Loss or impairment of the power to use or comprehend words usually resulting from brain damage.
Jean-Paul Sartre’s term for the flight from liberty, for the wish to be a thing rather than a self and all the agonizing choices selfhood entails. De Beauvoir applies “bad faith” to women who opt for the easy, known life, who flee the possibilities of liberty for the asphyxiating safety of Otherness.
A reference to eighteenth-century literary clubs of intellectual women and a derogatory term for an intellectual woman. Men find bluestockings sexually unappealing, which is the primary reason women fear the label.
An enclosed, supervised space where women in Ancient Greece were forced to spend their days, an extreme physical example of the immanence forced on women.
A “kept” woman or courtesan, usually a cultivated woman who serves as a companion for a powerful man. Although hetairas are generally unmarried, they are equally enslaved to their sexual role, for their livelihood depends on the generosity—i.e., sustained sexual interest—of their keeper.
A marxist theory of history that perceives society and its institutions as the offshoots of an economic, or material, foundation. De Beauvoir agrees that humanity is not simply an animal species but a “historical reality,” but it supplies no explanation for the sources of female subordination.
Webster’s defines it as “remaining or operating within a domain or reality or realm of discourse . . . having existence or effect only within the mind or consciousness.” De Beauvoir uses this term to designate the woman’s destiny. Unlike men, who are forever reaching outward, imposing their will on the external universe, women are condemned to be closed-off and interior. The female world is circumscribed and small. Men have projects, activities, and accomplishments in the external world; woman has man.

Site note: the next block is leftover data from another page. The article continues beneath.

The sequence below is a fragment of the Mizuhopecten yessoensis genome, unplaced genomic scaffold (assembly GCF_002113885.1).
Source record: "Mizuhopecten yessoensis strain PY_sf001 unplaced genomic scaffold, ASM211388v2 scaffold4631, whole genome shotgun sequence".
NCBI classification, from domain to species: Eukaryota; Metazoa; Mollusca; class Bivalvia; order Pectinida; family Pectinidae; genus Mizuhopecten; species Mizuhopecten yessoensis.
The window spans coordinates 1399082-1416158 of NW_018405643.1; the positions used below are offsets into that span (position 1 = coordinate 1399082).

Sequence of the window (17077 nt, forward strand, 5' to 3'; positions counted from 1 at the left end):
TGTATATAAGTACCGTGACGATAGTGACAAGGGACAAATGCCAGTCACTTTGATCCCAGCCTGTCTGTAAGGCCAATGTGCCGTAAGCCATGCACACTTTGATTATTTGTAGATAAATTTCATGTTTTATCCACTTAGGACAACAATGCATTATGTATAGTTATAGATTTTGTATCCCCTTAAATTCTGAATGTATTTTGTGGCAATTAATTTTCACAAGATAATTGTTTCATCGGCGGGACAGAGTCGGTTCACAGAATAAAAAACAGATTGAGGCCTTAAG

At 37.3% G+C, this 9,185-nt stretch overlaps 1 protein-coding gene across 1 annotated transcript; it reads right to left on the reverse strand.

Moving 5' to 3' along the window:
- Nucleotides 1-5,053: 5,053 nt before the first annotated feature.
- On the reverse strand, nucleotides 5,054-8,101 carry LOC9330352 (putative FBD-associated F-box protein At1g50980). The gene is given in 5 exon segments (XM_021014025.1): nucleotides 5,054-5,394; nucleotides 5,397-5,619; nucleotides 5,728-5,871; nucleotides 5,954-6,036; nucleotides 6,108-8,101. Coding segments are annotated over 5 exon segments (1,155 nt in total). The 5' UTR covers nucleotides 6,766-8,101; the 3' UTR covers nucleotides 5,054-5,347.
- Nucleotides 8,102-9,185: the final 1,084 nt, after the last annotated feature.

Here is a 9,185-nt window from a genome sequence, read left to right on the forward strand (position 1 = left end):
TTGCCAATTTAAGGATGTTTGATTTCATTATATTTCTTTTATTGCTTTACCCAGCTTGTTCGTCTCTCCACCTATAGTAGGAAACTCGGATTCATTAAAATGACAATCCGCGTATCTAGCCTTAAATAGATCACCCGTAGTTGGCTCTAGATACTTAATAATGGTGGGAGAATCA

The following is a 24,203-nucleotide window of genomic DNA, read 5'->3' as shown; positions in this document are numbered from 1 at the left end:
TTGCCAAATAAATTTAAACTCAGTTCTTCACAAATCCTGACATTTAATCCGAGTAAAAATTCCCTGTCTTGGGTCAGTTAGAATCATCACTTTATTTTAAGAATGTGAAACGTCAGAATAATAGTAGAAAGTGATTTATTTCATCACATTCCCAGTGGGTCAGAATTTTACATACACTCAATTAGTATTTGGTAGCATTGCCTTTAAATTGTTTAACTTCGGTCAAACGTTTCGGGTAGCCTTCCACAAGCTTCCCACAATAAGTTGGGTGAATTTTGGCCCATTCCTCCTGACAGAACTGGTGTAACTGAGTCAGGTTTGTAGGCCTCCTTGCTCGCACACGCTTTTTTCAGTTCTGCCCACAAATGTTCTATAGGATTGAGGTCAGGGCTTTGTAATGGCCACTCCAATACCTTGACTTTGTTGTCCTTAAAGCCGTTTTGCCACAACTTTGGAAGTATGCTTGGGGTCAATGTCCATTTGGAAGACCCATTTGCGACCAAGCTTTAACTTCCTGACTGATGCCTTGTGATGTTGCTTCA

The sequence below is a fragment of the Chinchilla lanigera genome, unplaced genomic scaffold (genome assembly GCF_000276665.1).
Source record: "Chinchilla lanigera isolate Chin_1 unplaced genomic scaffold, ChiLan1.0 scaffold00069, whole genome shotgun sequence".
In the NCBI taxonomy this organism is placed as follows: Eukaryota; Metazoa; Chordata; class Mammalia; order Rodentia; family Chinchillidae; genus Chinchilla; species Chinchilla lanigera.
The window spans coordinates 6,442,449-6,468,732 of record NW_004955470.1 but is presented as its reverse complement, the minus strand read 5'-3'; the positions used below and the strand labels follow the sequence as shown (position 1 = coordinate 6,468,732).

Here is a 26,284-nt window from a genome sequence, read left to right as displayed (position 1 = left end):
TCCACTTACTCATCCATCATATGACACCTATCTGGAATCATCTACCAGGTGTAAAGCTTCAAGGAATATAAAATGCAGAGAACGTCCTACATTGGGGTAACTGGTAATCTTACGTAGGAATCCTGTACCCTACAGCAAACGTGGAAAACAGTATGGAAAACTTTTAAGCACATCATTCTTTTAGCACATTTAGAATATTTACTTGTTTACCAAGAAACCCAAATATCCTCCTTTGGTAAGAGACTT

Articulated by Freud as the inverse of his Oedipus complex. In Greek mythology, Electra despised her treacherous mother, Clytamnestra, and prayed for her demise. De Beauvoir rejects this theory because it ignores the libidinal differences between men and women, as well as the more traumatic genital development of females. It suggests that woman is simply a mutilated version of man.
The philosophical movement associated with de Beauvoir, Sartre, Albert Camus, and Martin Heidegger, among other mid-twentieth-century intellectuals. Existentialism is a form of radical atheism concerned with the paradoxical nature of the human condition and the problems of living in the world. In the absence of an unfathomable higher power or absolute knowledge of right versus wrong, the individual must assume responsibility for his own acts. The term transcendence, which de Beauvoir employs often in her discussion of gender, is also central to existentialist thought, which posits that man is always transcending himself by interacting with other beings. Existentialist thinkers also try to understand death in light of meaninglessness.
A term used to describe sexual “coldness” or indifference in women. De Beauvoir investigates the underlying causes of this condition, which include fear of her own body, inexperience, male ineptitude, and the trauma of the wedding night.
Freud’s term for the phenomenon, often sublimated, of the young boy’s urge to murder his father and marry his mother. In Greek mythology, King Oedipus of Thebes did just this early in his career, without knowing that his victim was his father, or his future wife his mother. As with the Electra complex, the Oedipus complex often results in severe psychological disorders in adulthood.
Webster’s defines it as “reproduction by development of an unfertilized usually female gamete that occurs especially among lower plants and invertebrate animals.” Female reproductive capabilities need not always rely on male intervention, de Beauvoir reminds the reader, while the opposite is not true.
Bodily disorders that stem from a psychological source. Many illnesses experienced by “hysterical” women are psychosomatic in origin.
Surpassing the limits of ordinary experience. In The Second Sex, de Beauvoir uses this term to describe man’s active role in the world. Man is always reaching outside himself, imposing his will on the external universe, whereas woman is doomed to interiority, or immanence. The difference between transcendence and immanence is a crucial principle in de Beauvoir’s understanding of gender.